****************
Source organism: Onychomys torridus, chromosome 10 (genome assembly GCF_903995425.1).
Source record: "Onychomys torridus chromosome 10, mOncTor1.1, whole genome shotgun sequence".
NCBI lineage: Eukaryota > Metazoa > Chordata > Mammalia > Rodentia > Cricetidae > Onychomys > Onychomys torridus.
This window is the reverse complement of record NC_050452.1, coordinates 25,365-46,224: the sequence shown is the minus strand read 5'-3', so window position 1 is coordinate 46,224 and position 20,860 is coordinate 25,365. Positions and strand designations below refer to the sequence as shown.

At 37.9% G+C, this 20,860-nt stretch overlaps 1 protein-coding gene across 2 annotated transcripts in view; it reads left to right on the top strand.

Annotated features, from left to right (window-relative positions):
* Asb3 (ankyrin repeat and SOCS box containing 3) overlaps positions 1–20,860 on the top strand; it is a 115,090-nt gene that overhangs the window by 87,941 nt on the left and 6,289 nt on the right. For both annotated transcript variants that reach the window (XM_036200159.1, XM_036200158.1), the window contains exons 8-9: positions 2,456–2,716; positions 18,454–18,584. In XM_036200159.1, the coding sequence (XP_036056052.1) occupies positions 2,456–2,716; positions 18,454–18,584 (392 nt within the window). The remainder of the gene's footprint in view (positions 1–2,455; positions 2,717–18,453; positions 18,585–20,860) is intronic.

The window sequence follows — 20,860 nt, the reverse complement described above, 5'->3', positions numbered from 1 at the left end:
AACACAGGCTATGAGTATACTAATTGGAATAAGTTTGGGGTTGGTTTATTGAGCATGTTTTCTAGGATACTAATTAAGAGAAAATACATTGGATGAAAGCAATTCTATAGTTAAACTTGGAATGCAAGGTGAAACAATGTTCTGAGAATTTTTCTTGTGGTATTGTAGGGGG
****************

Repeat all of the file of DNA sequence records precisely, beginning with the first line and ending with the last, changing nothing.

Source organism: Onychomys torridus, chromosome 10 (genome assembly GCF_903995425.1).
Source record: "Onychomys torridus chromosome 10, mOncTor1.1, whole genome shotgun sequence".
NCBI lineage: Eukaryota > Metazoa > Chordata > Mammalia > Rodentia > Cricetidae > Onychomys > Onychomys torridus.
This window is the reverse complement of record NC_050452.1, coordinates 25,365-46,224: the sequence shown is the minus strand read 5'-3', so window position 1 is coordinate 46,224 and position 20,860 is coordinate 25,365. Positions and strand designations below refer to the sequence as shown.

At 37.9% G+C, this 20,860-nt stretch overlaps 1 protein-coding gene across 2 annotated transcripts in view; it reads left to right on the top strand.

Annotated features, from left to right (window-relative positions):
* Asb3 (ankyrin repeat and SOCS box containing 3) overlaps positions 1–20,860 on the top strand; it is a 115,090-nt gene that overhangs the window by 87,941 nt on the left and 6,289 nt on the right. For both annotated transcript variants that reach the window (XM_036200159.1, XM_036200158.1), the window contains exons 8-9: positions 2,456–2,716; positions 18,454–18,584. In XM_036200159.1, the coding sequence (XP_036056052.1) occupies positions 2,456–2,716; positions 18,454–18,584 (392 nt within the window). The remainder of the gene's footprint in view (positions 1–2,455; positions 2,717–18,453; positions 18,585–20,860) is intronic.

The window sequence follows — 20,860 nt, the reverse complement described above, 5'->3', positions numbered from 1 at the left end:
AACACAGGCTATGAGTATACTAATTGGAATAAGTTTGGGGTTGGTTTATTGAGCATGTTTTCTAGGATACTAATTAAGAGAAAATACATTGGATGAAAGCAATTCTATAGTTAAACTTGGAATGCAAGGTGAAACAATGTTCTGAGAATTTTTCTTGTGGTATTGTAGGGGG